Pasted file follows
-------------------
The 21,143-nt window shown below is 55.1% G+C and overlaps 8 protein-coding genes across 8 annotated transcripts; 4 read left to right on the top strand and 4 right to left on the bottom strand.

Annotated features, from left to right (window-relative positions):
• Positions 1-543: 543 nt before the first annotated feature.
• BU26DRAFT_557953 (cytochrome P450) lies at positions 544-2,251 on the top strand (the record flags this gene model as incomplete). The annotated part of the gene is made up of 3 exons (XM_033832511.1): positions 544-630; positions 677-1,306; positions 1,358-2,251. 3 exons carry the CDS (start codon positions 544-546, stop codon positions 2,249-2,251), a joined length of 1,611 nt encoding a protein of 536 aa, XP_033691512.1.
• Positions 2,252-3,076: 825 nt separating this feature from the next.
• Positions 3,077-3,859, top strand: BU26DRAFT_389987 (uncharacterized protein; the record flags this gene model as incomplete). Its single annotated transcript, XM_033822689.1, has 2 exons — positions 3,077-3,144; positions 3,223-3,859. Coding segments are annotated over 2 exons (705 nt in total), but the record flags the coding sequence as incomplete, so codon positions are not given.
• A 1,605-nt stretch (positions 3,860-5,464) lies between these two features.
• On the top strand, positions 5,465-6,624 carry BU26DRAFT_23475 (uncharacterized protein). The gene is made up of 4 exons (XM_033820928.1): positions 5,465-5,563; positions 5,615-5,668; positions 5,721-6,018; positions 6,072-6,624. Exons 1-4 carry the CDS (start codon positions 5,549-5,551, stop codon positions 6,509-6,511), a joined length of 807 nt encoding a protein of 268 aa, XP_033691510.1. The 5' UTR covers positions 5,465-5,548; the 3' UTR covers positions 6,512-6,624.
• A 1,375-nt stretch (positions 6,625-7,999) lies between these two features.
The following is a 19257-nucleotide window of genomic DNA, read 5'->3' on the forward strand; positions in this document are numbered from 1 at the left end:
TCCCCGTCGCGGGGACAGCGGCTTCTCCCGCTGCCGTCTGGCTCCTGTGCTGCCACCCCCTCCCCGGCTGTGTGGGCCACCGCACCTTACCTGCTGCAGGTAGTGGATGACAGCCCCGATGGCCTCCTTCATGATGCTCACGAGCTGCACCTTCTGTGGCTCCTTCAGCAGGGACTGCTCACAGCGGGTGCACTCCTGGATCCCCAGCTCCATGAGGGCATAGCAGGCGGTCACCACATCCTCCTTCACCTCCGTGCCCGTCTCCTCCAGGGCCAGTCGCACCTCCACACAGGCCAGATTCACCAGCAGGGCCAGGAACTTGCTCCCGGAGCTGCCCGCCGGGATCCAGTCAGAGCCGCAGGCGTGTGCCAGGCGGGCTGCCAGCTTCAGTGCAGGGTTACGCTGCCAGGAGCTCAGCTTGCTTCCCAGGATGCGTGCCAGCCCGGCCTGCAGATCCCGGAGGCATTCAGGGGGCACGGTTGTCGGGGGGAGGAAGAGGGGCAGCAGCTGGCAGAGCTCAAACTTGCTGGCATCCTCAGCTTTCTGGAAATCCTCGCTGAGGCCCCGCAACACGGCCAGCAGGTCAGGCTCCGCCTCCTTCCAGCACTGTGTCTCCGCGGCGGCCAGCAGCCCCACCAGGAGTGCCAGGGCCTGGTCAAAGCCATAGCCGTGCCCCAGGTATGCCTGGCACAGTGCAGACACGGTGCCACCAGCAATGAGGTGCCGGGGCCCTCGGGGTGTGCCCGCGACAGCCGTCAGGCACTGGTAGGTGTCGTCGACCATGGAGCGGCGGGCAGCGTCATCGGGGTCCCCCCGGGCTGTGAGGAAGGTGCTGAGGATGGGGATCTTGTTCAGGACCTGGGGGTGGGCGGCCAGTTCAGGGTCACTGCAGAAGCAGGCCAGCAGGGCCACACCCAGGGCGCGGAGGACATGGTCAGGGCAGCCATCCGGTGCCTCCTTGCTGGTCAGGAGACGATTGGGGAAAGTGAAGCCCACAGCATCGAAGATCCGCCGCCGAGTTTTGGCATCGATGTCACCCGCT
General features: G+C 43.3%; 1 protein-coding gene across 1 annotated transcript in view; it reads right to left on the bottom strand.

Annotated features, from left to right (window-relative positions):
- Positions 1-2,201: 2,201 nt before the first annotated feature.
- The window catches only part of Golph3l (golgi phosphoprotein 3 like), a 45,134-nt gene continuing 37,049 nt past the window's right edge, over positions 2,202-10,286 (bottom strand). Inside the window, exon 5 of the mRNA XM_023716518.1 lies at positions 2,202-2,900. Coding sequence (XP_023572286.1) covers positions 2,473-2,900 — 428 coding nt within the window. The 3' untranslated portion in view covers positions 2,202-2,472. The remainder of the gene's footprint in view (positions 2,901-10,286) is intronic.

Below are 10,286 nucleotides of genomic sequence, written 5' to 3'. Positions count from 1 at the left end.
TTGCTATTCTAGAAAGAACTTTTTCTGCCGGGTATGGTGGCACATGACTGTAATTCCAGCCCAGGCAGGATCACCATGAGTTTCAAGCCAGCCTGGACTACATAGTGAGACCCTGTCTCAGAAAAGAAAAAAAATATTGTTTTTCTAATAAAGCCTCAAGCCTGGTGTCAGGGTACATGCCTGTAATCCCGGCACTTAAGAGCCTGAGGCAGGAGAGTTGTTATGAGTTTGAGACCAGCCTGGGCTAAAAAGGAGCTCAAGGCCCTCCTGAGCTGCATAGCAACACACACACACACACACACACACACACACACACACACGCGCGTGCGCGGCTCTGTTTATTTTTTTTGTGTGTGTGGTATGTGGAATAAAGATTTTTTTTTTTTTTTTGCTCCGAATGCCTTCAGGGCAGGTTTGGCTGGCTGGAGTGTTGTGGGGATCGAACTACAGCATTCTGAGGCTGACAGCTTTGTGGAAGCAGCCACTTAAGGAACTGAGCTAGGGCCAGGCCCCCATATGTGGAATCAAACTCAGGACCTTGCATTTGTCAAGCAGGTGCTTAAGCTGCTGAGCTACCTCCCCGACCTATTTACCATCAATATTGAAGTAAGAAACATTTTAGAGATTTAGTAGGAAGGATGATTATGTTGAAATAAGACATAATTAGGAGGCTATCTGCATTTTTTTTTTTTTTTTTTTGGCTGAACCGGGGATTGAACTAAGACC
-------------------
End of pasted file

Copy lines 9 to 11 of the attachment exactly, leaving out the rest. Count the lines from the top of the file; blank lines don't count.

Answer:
• A 1,375-nt stretch (positions 6,625-7,999) lies between these two features.
The following is a 19257-nucleotide window of genomic DNA, read 5'->3' on the forward strand; positions in this document are numbered from 1 at the left end:
TCCCCGTCGCGGGGACAGCGGCTTCTCCCGCTGCCGTCTGGCTCCTGTGCTGCCACCCCCTCCCCGGCTGTGTGGGCCACCGCACCTTACCTGCTGCAGGTAGTGGATGACAGCCCCGATGGCCTCCTTCATGATGCTCACGAGCTGCACCTTCTGTGGCTCCTTCAGCAGGGACTGCTCACAGCGGGTGCACTCCTGGATCCCCAGCTCCATGAGGGCATAGCAGGCGGTCACCACATCCTCCTTCACCTCCGTGCCCGTCTCCTCCAGGGCCAGTCGCACCTCCACACAGGCCAGATTCACCAGCAGGGCCAGGAACTTGCTCCCGGAGCTGCCCGCCGGGATCCAGTCAGAGCCGCAGGCGTGTGCCAGGCGGGCTGCCAGCTTCAGTGCAGGGTTACGCTGCCAGGAGCTCAGCTTGCTTCCCAGGATGCGTGCCAGCCCGGCCTGCAGATCCCGGAGGCATTCAGGGGGCACGGTTGTCGGGGGGAGGAAGAGGGGCAGCAGCTGGCAGAGCTCAAACTTGCTGGCATCCTCAGCTTTCTGGAAATCCTCGCTGAGGCCCCGCAACACGGCCAGCAGGTCAGGCTCCGCCTCCTTCCAGCACTGTGTCTCCGCGGCGGCCAGCAGCCCCACCAGGAGTGCCAGGGCCTGGTCAAAGCCATAGCCGTGCCCCAGGTATGCCTGGCACAGTGCAGACACGGTGCCACCAGCAATGAGGTGCCGGGGCCCTCGGGGTGTGCCCGCGACAGCCGTCAGGCACTGGTAGGTGTCGTCGACCATGGAGCGGCGGGCAGCGTCATCGGGGTCCCCCCGGGCTGTGAGGAAGGTGCTGAGGATGGGGATCTTGTTCAGGACCTGGGGGTGGGCGGCCAGTTCAGGGTCACTGCAGAAGCAGGCCAGCAGGGCCACACCCAGGGCGCGGAGGACATGGTCAGGGCAGCCATCCGGTGCCTCCTTGCTGGTCAGGAGACGATTGGGGAAAGTGAAGCCCACAGCATCGAAGATCCGCCGCCGAGTTTTGGCATCGATGTCACCCGCT